If your statement from the beginning would have been that most commercial (most sold) music is recorded nowadays with a click, then you are probably right and i would never have reacted to that..

But that was not what we were discussing about, at least i was not (which you can see with the examples i posted and spoke about)..

If all the examples of music that i gave and spoke about (and that was only a tip of the iceberg) are not mattering to you, then just say that, instead of posting non-discussion-related numbers..

Then at least the discussions stays clean and everyone knows what the discussion is about..
As an observer...

It was crystal clear to me what notvinnie (and Bermuda by the way) meant, as the original example was a commercially produced song, putting the context in the commercial music realm and not in the realm of "all recorded music produced world-wide". No one was referring to anything about that until you and Alex interjected the idea that notvinnie was "wrong" because he failed to recognize any and every serious, and semi-serious recording done without a click or on a grid in his statement.

Even after he clarified his position as reflecting commercially produced music you are still holding his feet to the fire over some semantics about what is essentially, at least at this point in time, grass roots recordings being made by artists unrecognizable by the greater public.

When notvinnie produces numbers relative to sales to "prove" the volume and popularity of commercial work being produced worldwide you blow it off as a cheap parlor trick....lol.

The bottom line is that for studio musicians...successful studio musicians the norm is to utilize clicks and grids. THAT is the norm, as Bermuda, CPhoto, notvinnie, and others have attested to.

While the indie recording movement is growing the context of the discussion was never music produced "outside of the box" as far as I can tell from the op and other posts, but the music that could be found on top 40 charts LIKE the Dusty Springfield tune.

Lastly, while a group recording in their own basement studio may not be using a click\grid system the studio drummer who plays for multiple artists in a major studio better have his act together when it comes to playing with one-like Bermuda already said.

The deeper irony is that every basement "artist" I know of IS using a click and running their stuff through some level of grid, for precisely the same reasons notvinnie (and others) have already said multiple times. It makes over-dubbing easier and cleans the recordings up.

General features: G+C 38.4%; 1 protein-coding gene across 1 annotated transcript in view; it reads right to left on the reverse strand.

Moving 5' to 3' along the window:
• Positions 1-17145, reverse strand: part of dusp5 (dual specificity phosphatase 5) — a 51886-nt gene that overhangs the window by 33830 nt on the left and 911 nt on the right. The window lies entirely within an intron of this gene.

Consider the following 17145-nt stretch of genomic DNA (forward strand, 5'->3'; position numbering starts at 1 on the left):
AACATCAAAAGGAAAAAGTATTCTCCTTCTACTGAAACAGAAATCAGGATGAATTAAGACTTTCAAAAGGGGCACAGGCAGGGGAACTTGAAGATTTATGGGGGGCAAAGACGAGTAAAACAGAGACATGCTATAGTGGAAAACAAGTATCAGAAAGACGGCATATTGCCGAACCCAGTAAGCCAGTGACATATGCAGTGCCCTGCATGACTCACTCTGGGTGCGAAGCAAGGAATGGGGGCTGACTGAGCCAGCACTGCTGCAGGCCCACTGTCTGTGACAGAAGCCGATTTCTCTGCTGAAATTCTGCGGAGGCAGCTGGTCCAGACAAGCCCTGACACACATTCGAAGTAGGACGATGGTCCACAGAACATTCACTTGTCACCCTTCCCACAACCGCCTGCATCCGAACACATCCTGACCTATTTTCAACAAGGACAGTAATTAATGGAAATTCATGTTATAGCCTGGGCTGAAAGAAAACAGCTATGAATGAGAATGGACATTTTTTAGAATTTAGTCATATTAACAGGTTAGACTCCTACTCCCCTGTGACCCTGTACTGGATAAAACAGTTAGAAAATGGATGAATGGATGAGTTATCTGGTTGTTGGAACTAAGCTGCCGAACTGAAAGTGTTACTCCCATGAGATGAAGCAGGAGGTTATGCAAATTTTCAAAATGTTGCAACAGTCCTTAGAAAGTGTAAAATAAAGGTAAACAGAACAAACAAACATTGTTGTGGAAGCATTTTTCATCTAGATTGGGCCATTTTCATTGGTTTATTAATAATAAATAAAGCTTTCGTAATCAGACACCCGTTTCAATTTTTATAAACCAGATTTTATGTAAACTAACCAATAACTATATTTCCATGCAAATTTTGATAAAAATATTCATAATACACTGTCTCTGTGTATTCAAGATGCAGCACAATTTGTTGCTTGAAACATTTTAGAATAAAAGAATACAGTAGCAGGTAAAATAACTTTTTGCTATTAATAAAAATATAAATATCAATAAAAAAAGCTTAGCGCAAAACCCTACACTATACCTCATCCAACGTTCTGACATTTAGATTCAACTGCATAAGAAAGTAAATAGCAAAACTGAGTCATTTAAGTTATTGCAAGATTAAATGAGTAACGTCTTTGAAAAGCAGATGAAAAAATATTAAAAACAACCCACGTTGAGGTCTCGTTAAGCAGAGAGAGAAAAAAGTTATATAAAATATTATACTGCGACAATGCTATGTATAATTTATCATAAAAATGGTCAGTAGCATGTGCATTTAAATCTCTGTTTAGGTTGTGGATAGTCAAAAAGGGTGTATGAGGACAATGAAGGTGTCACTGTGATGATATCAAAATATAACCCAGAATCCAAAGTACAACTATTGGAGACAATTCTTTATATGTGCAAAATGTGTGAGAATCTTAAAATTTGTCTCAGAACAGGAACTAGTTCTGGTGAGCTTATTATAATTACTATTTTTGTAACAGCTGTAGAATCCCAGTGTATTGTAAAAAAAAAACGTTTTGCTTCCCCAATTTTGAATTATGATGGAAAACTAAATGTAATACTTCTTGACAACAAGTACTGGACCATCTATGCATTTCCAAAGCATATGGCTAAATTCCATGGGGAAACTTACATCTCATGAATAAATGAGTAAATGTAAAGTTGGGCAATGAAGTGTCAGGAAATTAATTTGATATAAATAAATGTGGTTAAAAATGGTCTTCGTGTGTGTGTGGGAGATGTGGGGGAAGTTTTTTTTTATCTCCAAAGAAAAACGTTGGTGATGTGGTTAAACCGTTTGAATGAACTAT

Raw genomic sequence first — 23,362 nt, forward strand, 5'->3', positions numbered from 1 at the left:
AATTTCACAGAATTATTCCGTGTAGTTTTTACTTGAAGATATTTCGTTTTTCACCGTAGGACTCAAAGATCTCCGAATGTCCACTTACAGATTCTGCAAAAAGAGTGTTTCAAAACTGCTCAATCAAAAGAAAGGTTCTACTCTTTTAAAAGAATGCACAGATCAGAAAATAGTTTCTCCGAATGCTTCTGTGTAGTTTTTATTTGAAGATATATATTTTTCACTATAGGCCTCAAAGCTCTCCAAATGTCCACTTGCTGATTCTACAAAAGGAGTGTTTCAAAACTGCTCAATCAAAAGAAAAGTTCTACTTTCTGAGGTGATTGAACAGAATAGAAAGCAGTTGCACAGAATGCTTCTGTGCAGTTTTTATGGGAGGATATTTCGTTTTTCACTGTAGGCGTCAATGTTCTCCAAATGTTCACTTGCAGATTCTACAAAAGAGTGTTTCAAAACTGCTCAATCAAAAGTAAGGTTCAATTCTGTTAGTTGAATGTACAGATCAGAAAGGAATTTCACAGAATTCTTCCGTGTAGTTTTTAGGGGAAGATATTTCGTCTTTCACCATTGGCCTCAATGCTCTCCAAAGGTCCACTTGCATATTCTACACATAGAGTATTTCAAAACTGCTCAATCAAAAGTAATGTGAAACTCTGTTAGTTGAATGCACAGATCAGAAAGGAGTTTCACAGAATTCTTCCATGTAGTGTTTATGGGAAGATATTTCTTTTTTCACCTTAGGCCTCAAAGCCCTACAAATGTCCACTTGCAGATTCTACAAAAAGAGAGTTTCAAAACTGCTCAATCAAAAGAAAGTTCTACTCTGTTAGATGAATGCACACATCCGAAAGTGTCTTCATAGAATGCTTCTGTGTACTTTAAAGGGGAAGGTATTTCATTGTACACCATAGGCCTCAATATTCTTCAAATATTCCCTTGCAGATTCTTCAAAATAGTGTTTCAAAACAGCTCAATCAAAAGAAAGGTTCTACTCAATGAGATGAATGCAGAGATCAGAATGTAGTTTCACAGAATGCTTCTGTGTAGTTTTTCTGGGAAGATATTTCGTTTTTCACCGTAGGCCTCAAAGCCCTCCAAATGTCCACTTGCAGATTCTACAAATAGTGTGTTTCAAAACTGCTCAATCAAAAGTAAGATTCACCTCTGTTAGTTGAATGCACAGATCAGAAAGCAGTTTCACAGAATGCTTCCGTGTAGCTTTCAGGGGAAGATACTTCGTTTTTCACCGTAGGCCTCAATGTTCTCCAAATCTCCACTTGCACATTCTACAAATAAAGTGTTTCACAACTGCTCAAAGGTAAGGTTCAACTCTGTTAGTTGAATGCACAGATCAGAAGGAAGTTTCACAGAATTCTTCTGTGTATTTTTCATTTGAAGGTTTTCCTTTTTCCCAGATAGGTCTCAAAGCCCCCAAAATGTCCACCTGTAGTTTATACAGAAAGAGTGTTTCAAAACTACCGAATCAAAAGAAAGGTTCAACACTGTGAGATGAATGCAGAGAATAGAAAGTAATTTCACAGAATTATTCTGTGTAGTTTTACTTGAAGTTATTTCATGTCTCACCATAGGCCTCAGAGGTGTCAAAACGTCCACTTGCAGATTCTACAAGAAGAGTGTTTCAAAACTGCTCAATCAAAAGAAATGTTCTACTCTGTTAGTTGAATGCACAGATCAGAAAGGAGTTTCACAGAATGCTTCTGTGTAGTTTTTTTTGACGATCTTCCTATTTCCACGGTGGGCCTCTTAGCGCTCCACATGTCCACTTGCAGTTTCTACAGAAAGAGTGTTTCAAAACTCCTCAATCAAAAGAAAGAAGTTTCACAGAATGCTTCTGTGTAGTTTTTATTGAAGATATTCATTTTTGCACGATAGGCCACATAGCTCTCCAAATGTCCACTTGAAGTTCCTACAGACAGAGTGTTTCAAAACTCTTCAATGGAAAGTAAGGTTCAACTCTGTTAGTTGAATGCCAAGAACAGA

I am all about "sticking it to the (corporate) man (studio) by starting your own studio and playing sans clicks.... But I think it would be safe to say that that is not the typical scenario in the comercially successful music (pop, rock, country, smooth jazz lol, and hip-hop) recordings being made today.

The best point that I can take away from what you and Alex have said, is that there is a tremendous amount of GREAT music being produced off the well trod path of "top 40" that does breathe and is alive just like in the "old days". It doesn't even take that much effort to find it, and is well worth the effort.

THAT point is what brings hope to the OP's longing for "real" music, and is a more helpful direction than starting a pissing match over who wins the "most accurate statement in the thread" trophy.

Anyway....I'll end the book there as I have grown tired of even my own contribution to this thing....lol.
 
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oldskoolsoul

Silver Member
..but the music that could be found on top 40 charts LIKE the Dusty Springfield tune..

Look, Mongrel, as always in a discussion everyone has his own truth..

The music that you categorize as more or less not that important (hope thats symanticly allowed to say like that) is among the most high aclaimed music released in the past 15 years..

I know, not for you and i also know you could not care less..

Like i said in my previous reply, if the context of this thread is only commercial crap, i would not even have bothered to reply at all..

And, just to nitpick a little (i learn quickly..lol), like i allready said in my first reply in this thread, that Dusty Springfield song is just a sort of leftover song from her, a single-only release that made nothing at all and musically a pretty bad example of the whole 'grid' theory..

And since you also seem to be a fan of numbers (and to just nitpick a little more..lol):

That hugely important song we all seem mandatory to only refer to, reached the amazing place of 110 in the US Billboard (not top 40) and in basically the complete rest of the world no listing at all..

But really, like i allready said, not important and i have basically no idea at all why i waste any time writing this..

But, to finish in proper "on-topic style" of the thread, i will still click the reply button..lol..(i know, very bad joke..)

All the best and have a nice time..!:)
 
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Mongrel

Silver Member
Look, Mongrel, as always in a discussion everyone has his own truth..

The music that you categorize as more or less not that important (hope thats symanticly allowed to say like that) is among the most high aclaimed music released in the past 15 years..

I know, not for you and i also know you could not care less..

Like i said in my previous reply, if the context of this thread is only commercial crap, i would not even have bothered to reply at all..